Who: Tennessee Department of Environment and Conservation Commissioner Brock Hill, Coalmont Mayor Preston Miller
When: Monday, Aug. 14, 2017, at 10:30 a.m. CDT
Where: Coalmont Community Center, 60 Phipps St., Coalmont, Tenn.
More than 1,300 acres of the Cumberland Plateau in Grundy County, Tenn., have been acquired for the development of a long-planned off-road vehicle park.
The official announcement is set for Monday at the Coalmont Community Center in Coalmont, Tenn., a town of fewer than 1,000 people that officials hope to turn into a tourist destination.
The Southern Gulf Off Road Park — the name of the coming haven for ATVs, off-road motorcycles, Jeeps, Humvees, and other dirt-sport vehicles — was being planned several years before the state initially certified the area as an "adventure tourism district."
The designation allows off-roaders to legally drive on public roads to gas stations, restaurants, convenience stores and other Coalmont-area businesses, creating a potential economic boost for the community, officials said in 2014.
Now the property has been acquired, paving the way for opening the park to the off-roading public.
According to a Friday release from the Tennessee Department of Environment and Conservation, The Conservation Fund and the city of Coalmont, Mayor Preston Miller will announce the city's acquisition of 1,319 acres and conduct a ribbon-cutting ceremony.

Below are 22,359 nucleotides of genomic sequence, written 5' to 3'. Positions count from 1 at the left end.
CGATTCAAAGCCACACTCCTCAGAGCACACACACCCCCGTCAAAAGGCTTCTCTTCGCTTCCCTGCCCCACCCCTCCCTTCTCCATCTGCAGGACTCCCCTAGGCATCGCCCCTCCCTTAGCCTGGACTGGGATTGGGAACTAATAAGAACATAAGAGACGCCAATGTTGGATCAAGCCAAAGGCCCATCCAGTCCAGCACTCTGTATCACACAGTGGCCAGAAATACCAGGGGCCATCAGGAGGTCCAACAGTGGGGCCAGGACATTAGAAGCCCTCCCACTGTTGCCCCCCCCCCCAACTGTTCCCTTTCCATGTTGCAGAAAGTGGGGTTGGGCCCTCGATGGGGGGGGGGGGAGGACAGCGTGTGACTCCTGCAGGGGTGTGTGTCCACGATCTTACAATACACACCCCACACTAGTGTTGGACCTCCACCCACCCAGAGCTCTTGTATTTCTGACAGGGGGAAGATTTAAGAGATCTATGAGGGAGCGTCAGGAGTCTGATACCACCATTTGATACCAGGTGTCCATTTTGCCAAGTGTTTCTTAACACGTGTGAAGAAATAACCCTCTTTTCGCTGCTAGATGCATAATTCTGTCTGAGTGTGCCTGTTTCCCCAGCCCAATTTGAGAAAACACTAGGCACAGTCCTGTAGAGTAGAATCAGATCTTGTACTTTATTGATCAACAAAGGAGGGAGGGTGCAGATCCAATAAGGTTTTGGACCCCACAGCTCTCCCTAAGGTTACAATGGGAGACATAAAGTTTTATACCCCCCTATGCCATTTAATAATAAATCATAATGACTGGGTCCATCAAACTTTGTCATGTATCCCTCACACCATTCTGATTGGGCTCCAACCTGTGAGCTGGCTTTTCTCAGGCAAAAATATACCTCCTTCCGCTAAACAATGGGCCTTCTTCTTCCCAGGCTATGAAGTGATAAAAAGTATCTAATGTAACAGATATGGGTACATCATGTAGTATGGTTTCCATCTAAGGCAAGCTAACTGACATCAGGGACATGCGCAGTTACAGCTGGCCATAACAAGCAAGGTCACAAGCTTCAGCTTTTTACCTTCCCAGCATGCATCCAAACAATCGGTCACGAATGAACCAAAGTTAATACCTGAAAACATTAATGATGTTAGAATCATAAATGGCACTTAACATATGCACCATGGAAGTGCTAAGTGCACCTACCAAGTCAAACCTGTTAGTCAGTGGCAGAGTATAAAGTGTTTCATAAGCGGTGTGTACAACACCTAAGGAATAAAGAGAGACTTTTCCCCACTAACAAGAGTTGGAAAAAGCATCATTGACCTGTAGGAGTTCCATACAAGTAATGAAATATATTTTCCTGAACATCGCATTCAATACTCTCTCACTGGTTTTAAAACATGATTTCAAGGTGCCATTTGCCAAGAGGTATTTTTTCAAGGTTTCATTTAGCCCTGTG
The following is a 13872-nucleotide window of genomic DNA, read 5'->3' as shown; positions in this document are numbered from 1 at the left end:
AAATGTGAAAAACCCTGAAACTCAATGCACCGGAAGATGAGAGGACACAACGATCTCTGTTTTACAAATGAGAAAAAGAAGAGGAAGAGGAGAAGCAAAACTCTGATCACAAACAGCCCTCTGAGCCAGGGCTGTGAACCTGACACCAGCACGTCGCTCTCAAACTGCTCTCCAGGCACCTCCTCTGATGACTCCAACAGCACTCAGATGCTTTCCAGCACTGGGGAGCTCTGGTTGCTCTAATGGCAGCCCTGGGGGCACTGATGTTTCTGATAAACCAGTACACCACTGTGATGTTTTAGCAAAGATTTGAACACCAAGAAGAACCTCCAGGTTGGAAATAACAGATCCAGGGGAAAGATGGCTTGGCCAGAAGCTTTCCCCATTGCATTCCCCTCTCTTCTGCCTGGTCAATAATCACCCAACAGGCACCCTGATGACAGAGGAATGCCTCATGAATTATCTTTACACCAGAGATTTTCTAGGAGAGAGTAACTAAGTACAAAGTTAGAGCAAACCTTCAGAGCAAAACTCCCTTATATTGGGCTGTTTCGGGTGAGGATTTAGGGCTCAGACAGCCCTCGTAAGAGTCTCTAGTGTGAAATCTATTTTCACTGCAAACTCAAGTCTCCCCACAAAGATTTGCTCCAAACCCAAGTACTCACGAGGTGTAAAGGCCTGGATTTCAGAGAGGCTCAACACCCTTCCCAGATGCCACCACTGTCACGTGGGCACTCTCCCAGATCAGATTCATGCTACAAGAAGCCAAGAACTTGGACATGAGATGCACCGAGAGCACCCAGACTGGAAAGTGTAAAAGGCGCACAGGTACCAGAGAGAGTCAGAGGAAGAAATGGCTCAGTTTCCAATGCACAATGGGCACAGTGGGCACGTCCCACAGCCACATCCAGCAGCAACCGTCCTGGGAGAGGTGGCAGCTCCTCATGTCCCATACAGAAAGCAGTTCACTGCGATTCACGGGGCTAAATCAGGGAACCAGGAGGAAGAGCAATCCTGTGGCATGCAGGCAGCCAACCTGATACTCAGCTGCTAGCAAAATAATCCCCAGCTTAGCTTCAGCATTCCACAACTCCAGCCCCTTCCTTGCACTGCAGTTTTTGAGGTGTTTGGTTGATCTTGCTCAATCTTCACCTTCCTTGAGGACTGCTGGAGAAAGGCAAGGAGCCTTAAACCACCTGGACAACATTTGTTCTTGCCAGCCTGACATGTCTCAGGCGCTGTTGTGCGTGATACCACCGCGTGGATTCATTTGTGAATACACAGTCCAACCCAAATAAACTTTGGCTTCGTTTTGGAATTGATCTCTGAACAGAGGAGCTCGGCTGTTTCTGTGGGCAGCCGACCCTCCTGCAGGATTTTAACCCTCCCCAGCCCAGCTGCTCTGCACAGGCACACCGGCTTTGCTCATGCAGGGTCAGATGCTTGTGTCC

The Conservation Fund facilitated the property acquisition on the city's behalf, officials said. The Southern Four Wheel Drive Association has had a major hand in development by providing volunteer muscle to the project.
Miller said Friday there is still some work to do before people can access the park, and the park's board of directors is still working out the details of fees and permits.
Officials don't want to develop the park's amenities too fast without some user input, Miller said. The park will start out with gravel parking areas and restrooms, he said. Future ideas include picnicking and RV camping facilities for people who want to stay and play, and other features users demand most.
A couple of roads lead from state Highway 56 — the main highway through Coalmont — to B Mine Road, which leads into the park area, Miller said. The mayor said a little work would be required to make all the park's connections usable for visitors.
Future development and funding for it will be driven by users, he said.
"We will develop it as funding is established," Miller said. And as use grows, so will the park, he said.
A 2011 survey of more than 1,200 potential park users, mostly from the Southeast, showed that 61 percent earned more than $50,000 a year. About 70 percent said they would spend at least $200 per trip to visit the park.
Off-roaders will need food, snacks, groceries, fuel, places to stay or camp, and nighttime fun, he said. Those are business opportunities, the mayor said.
Contact staff writer Ben Benton at firstname.lastname@example.org or 423-757-6569. Follow him on Twitter @BenBenton.